I am frankly quite puzzled as to why she went back. it won’t further her engineering career much… tho the research will take it in new directions.. and i think she is ill suited to academia… but who knows? She has the family mentoring gene… hard to wipe out:)
And she may have just found a university that is actually recruiting top quality females into their geotech department.. and a male mentor there who poses what she sees as intriguing questions… and who apparently finds her intriguing as well. she was amazed to find that he not only remembered her name but knew a great deal about her at the last conf they both attended…
we will see. that girl has been a constant surprise to me. Who expected such a girlie girl to end up in a hard hat and steel toe boots buried to her waist in what can only be called mud.. and as concerned with the texture of that mud as she still is with the texture of her pumpkin soup:)
My daughter spent time in the “real” world before going back to school… and the sexism there was both to her advantage (she got opportunities which she used effectively) because she was a good looking female.. and to her disadvantage … the company narrowly averted a sexual discrimination lawsuit because of the same attributes (which she chose not to use as an opportunity … they are still trying to hire her back).
That said.. she never would have prospered had she not been exceptional at what she does… it was just a steel toed boot (in her case) into doors that might not have opened as quickly.April 25, 2008 at 5:36 pm #622776
you misunderstand me if you think i believe that corporate America is in any way “bent towards keeping women down”.
I believe they are invested in keeping the status quo and paying all workers as little as they can while still retaining good help.
as for comparing the wages of women in general who have never left the workplace to men in general who have never left the workplace.. i still think you would find startling inequality.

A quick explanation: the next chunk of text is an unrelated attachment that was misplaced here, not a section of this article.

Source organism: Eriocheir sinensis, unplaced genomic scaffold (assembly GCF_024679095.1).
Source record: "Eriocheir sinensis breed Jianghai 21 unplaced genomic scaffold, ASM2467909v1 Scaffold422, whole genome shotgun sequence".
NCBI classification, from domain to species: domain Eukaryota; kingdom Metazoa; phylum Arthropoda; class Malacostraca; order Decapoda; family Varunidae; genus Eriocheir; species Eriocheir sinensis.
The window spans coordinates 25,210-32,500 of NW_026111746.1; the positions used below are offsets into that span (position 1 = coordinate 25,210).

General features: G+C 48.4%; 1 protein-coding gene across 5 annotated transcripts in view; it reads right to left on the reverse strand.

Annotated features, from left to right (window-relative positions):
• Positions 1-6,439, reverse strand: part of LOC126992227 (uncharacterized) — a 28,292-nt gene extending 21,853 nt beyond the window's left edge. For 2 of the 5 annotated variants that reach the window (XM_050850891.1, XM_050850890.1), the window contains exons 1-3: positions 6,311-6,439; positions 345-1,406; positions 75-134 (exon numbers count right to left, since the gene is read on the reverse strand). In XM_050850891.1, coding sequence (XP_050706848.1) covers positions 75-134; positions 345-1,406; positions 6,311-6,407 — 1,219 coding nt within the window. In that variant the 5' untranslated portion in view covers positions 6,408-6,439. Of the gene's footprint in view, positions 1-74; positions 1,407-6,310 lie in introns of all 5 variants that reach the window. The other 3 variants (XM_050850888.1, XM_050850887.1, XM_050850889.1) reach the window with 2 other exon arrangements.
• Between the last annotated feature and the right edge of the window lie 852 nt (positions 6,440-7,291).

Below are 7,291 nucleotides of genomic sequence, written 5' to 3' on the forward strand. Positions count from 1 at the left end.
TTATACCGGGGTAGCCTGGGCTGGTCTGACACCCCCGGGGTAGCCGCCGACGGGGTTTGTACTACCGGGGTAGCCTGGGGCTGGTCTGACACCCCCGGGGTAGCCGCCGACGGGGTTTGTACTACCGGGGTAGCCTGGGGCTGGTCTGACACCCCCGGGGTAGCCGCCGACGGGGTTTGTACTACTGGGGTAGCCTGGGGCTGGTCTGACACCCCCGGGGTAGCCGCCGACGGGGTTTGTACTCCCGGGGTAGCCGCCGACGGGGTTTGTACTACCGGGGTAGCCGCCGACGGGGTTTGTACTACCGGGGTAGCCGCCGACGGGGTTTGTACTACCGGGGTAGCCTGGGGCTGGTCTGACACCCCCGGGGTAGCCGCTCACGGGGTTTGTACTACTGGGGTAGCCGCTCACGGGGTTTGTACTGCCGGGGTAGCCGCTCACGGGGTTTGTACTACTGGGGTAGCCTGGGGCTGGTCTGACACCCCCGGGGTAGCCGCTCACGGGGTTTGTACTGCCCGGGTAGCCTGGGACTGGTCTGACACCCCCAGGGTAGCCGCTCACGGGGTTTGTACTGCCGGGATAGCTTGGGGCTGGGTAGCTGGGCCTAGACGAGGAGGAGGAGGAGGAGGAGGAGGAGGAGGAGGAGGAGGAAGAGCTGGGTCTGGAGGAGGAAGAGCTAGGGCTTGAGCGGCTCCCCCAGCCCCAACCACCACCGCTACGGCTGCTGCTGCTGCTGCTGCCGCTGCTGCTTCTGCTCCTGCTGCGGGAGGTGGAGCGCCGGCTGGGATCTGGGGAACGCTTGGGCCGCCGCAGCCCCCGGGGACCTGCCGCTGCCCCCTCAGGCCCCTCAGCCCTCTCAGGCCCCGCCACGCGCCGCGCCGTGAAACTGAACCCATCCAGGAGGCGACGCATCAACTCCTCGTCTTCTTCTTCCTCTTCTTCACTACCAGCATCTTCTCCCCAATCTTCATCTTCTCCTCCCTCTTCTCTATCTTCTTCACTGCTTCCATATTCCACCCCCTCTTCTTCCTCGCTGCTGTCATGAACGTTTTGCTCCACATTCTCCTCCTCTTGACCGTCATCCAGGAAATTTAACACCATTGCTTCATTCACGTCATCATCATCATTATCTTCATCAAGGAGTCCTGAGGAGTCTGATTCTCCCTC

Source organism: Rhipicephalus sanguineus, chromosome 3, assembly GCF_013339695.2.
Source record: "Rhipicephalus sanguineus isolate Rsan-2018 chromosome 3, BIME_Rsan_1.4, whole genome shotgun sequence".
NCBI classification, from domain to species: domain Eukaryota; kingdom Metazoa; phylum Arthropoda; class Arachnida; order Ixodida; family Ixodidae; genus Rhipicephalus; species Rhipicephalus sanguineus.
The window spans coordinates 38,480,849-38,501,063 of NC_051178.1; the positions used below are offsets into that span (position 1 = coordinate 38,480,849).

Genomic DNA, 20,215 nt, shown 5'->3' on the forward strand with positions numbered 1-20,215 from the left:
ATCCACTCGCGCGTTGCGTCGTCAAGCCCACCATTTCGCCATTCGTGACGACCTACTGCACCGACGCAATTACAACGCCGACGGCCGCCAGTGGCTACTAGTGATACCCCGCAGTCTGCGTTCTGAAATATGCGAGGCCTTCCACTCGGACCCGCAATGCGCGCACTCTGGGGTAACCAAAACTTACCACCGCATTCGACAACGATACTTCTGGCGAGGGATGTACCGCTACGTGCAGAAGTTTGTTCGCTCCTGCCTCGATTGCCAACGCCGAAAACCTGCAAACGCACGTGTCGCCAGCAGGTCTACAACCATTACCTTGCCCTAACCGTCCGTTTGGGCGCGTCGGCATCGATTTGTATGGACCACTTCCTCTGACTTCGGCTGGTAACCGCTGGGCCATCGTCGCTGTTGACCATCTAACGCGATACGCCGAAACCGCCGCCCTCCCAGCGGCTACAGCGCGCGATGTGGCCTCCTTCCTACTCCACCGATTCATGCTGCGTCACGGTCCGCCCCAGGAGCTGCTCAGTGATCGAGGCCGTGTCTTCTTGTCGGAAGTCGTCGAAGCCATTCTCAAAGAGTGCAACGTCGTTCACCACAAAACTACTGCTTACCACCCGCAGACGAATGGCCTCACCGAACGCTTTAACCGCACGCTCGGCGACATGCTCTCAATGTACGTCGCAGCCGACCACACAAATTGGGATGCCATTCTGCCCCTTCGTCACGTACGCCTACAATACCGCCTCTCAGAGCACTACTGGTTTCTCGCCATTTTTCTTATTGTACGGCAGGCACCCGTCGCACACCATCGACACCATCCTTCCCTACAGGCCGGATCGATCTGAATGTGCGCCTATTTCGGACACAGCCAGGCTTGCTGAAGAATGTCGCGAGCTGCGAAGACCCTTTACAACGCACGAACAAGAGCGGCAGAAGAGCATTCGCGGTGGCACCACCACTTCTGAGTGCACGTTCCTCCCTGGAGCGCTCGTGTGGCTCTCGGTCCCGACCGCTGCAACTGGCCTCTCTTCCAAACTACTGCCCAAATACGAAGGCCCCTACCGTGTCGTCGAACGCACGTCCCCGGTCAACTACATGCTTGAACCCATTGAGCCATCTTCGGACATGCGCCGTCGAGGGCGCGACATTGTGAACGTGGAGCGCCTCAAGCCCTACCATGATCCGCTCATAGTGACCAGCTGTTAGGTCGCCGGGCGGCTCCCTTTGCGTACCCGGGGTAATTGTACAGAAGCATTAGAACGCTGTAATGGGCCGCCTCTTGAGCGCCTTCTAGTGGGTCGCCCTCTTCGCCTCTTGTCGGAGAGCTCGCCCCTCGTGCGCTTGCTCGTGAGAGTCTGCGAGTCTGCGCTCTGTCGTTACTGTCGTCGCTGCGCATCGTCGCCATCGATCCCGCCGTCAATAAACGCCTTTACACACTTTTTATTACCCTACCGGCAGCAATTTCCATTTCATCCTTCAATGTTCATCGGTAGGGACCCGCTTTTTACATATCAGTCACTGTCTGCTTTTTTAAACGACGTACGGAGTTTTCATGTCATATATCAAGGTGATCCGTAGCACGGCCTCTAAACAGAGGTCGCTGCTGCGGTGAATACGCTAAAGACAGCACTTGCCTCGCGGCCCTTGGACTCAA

if you compare women in general to men in general.. you don’t wipe out the disparity in pay at entry level positions between men and women…
not of course in the same positions. that is now illegal.. and very few larger companies try to get away with that any longer… but in the positions that are typically filled by women or men…
and if you limit the comparison to corporate America.. i imagine it gets worse. There are a fair number of women who entered the secretarial pool and never really progressed further than managing other secretaries or if lucky… made it to admin asst… and those life long employees.. many times of just one company… have not yet retired and fallen out of the statistics…
the only place that the statistics are likely equal is if you compare middle management…
but then you are comparing apples to oranges.. aren’t you.
Because you are comparing exceptional women (if for no other reason than their choice of commitment to work over relationships) to average men.
Only if you get to the realms of upper middle management do you begin to compare exceptional women with what one would hope would be exceptional men… and i would be very curious as to what story the averages would tell at that level.
the problem with statistics is that they can be used to prove any point.. all you have to do is carefully choose the parameters in which you gather those statistics.
Working America chose the gross statistics because they make the greatest point… but other organizations and individuals have chosen other sets of statistics because they mitigate that point.
i think it is very hard to sort out what the real effect of sexual discrimination laws have been on female employment and earnings…
there were some who would say that the laws have had a leveling effect.. but that it hasn’t been for the better.. bringing all but top management’s wages down in the process… that instead of increasing the value of female employees.. it has exponentially devalued all employees (possibly by increasing the labor pool).
it is a complex subject…April 25, 2008 at 6:11 pm #622777